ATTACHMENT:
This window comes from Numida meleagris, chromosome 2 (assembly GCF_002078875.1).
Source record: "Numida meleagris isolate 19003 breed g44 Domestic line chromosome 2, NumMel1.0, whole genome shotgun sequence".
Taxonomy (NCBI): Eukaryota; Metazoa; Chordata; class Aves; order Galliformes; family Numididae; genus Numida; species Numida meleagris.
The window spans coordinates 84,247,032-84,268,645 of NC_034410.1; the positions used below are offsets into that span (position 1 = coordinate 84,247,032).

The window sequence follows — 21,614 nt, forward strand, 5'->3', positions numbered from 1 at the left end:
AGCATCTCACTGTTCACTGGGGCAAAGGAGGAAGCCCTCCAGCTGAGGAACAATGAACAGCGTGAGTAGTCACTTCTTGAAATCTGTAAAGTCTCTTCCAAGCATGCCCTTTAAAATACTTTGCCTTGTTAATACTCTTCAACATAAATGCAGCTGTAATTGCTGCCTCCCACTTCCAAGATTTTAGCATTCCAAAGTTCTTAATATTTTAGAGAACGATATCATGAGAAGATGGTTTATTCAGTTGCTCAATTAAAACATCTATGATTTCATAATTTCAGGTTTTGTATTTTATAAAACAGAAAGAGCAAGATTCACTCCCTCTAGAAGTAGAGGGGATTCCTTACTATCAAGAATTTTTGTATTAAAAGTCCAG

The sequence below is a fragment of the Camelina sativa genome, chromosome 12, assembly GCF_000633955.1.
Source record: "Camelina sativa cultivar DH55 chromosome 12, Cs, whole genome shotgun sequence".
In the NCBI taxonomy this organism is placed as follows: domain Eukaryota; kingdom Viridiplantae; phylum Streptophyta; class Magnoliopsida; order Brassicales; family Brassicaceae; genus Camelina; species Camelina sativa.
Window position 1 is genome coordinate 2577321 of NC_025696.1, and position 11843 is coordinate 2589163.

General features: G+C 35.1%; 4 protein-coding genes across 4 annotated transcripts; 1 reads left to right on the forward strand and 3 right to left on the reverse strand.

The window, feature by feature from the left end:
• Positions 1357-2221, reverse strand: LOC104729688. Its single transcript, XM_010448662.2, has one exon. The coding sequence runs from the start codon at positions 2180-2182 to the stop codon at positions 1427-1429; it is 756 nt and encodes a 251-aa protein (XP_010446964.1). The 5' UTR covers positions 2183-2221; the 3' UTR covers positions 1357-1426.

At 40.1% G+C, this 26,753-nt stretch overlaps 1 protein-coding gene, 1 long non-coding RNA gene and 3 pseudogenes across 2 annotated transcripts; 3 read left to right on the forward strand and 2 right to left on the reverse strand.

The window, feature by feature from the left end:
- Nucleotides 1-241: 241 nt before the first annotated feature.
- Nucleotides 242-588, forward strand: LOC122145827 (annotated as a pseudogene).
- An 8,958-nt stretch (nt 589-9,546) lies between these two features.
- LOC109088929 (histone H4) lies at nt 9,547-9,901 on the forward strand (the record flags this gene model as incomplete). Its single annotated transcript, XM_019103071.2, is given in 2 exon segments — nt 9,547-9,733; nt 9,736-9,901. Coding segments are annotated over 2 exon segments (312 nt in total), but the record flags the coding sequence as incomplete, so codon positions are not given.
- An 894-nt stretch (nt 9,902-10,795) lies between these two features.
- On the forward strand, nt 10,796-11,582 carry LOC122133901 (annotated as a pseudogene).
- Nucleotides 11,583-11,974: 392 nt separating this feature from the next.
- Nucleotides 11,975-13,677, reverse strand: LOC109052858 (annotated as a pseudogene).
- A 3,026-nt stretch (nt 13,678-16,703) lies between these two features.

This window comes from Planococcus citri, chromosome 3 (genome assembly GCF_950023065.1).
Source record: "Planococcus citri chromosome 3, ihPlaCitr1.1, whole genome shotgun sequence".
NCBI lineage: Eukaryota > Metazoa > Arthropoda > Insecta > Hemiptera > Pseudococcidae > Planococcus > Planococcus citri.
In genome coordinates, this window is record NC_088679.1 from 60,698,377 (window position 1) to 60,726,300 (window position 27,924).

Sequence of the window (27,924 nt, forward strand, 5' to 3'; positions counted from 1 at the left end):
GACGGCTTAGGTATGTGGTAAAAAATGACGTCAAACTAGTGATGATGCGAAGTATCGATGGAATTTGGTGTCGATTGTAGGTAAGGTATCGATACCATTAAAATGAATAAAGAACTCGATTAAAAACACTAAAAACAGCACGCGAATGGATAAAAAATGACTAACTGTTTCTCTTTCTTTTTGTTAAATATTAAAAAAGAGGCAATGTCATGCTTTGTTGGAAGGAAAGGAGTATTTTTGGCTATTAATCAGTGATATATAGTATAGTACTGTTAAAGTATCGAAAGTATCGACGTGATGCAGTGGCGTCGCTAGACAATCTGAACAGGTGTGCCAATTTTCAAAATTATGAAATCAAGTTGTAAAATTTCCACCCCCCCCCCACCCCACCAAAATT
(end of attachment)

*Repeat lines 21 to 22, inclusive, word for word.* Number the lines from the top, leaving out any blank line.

- On the forward strand, nt 10,796-11,582 carry LOC122133901 (annotated as a pseudogene).
- Nucleotides 11,583-11,974: 392 nt separating this feature from the next.